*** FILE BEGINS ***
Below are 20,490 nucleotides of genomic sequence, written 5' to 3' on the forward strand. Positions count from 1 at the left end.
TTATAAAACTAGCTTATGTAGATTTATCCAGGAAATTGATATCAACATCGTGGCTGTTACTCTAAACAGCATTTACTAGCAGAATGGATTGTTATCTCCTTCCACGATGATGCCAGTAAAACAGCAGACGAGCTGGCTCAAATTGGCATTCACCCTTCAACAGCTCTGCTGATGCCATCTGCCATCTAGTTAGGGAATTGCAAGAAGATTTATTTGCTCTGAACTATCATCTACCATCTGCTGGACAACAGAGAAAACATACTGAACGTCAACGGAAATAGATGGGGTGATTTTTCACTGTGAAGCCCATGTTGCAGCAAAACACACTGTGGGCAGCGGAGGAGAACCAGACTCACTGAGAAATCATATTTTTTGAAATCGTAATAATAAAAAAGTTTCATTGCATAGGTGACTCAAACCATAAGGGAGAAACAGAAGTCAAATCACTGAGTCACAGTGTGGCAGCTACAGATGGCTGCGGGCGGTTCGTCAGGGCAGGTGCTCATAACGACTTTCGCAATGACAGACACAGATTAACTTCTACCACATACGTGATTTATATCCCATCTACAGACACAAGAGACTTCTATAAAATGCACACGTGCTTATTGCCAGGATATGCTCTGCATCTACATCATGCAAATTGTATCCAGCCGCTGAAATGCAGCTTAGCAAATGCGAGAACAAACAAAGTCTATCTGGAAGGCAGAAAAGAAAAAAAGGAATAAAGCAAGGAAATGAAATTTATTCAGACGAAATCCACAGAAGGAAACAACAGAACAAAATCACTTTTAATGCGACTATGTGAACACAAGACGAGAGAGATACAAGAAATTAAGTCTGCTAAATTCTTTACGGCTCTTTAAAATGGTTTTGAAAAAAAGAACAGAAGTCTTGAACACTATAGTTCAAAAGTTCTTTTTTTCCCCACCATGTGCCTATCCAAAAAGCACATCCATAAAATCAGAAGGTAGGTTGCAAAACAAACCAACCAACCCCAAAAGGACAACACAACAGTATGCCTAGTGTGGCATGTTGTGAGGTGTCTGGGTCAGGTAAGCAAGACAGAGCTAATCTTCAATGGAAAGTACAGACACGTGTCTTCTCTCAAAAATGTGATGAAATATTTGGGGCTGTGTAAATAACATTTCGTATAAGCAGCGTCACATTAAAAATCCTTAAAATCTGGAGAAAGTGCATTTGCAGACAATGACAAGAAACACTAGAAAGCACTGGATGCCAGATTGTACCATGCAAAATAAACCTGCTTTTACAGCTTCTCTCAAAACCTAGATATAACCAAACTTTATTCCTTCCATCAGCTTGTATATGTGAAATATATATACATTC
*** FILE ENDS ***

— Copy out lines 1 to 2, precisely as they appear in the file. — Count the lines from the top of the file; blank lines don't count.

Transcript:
Below are 20,490 nucleotides of genomic sequence, written 5' to 3' on the forward strand. Positions count from 1 at the left end.
TTATAAAACTAGCTTATGTAGATTTATCCAGGAAATTGATATCAACATCGTGGCTGTTACTCTAAACAGCATTTACTAGCAGAATGGATTGTTATCTCCTTCCACGATGATGCCAGTAAAACAGCAGACGAGCTGGCTCAAATTGGCATTCACCCTTCAACAGCTCTGCTGATGCCATCTGCCATCTAGTTAGGGAATTGCAAGAAGATTTATTTGCTCTGAACTATCATCTACCATCTGCTGGACAACAGAGAAAACATACTGAACGTCAACGGAAATAGATGGGGTGATTTTTCACTGTGAAGCCCATGTTGCAGCAAAACACACTGTGGGCAGCGGAGGAGAACCAGACTCACTGAGAAATCATATTTTTTGAAATCGTAATAATAAAAAAGTTTCATTGCATAGGTGACTCAAACCATAAGGGAGAAACAGAAGTCAAATCACTGAGTCACAGTGTGGCAGCTACAGATGGCTGCGGGCGGTTCGTCAGGGCAGGTGCTCATAACGACTTTCGCAATGACAGACACAGATTAACTTCTACCACATACGTGATTTATATCCCATCTACAGACACAAGAGACTTCTATAAAATGCACACGTGCTTATTGCCAGGATATGCTCTGCATCTACATCATGCAAATTGTATCCAGCCGCTGAAATGCAGCTTAGCAAATGCGAGAACAAACAAAGTCTATCTGGAAGGCAGAAAAGAAAAAAAGGAATAAAGCAAGGAAATGAAATTTATTCAGACGAAATCCACAGAAGGAAACAACAGAACAAAATCACTTTTAATGCGACTATGTGAACACAAGACGAGAGAGATACAAGAAATTAAGTCTGCTAAATTCTTTACGGCTCTTTAAAATGGTTTTGAAAAAAAGAACAGAAGTCTTGAACACTATAGTTCAAAAGTTCTTTTTTTCCCCACCATGTGCCTATCCAAAAAGCACATCCATAAAATCAGAAGGTAGGTTGCAAAACAAACCAACCAACCCCAAAAGGACAACACAACAGTATGCCTAGTGTGGCATGTTGTGAGGTGTCTGGGTCAGGTAAGCAAGACAGAGCTAATCTTCAATGGAAAGTACAGACACGTGTCTTCTCTCAAAAATGTGATGAAATATTTGGGGCTGTGTAAATAACATTTCGTATAAGCAGCGTCACATTAAAAATCCTTAAAATCTGGAGAAAGTGCATTTGCAGACAATGACAAGAAACACTAGAAAGCACTGGATGCCAGATTGTACCATGCAAAATAAACCTGCTTTTACAGCTTCTCTCAAAACCTAGATATAACCAAACTTTATTCCTTCCATCAGCTTGTATATGTGAAATATATATACATTC